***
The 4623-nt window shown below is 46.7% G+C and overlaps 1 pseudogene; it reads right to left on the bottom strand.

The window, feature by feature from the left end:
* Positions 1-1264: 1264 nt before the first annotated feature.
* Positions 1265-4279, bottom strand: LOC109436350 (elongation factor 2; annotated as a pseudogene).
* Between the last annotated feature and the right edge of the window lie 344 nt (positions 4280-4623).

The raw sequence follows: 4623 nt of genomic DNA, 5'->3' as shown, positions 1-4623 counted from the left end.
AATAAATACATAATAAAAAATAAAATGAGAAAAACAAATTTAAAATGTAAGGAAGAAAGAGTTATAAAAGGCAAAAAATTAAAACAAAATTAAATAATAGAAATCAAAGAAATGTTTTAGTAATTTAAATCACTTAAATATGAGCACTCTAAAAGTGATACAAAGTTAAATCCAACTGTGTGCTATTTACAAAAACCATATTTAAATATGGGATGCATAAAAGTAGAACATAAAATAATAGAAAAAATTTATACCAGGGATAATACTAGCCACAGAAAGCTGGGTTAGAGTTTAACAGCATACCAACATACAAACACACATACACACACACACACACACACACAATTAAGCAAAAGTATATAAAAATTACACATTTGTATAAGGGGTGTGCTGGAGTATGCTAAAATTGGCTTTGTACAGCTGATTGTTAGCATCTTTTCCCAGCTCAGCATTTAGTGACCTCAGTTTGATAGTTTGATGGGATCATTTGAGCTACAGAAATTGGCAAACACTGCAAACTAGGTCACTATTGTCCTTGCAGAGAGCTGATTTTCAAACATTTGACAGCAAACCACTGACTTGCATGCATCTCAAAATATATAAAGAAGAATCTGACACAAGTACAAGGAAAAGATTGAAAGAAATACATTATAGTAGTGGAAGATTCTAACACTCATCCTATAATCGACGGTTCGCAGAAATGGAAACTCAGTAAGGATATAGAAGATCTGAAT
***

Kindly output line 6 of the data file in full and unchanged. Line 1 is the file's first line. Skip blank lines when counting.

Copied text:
The raw sequence follows: 4623 nt of genomic DNA, 5'->3' as shown, positions 1-4623 counted from the left end.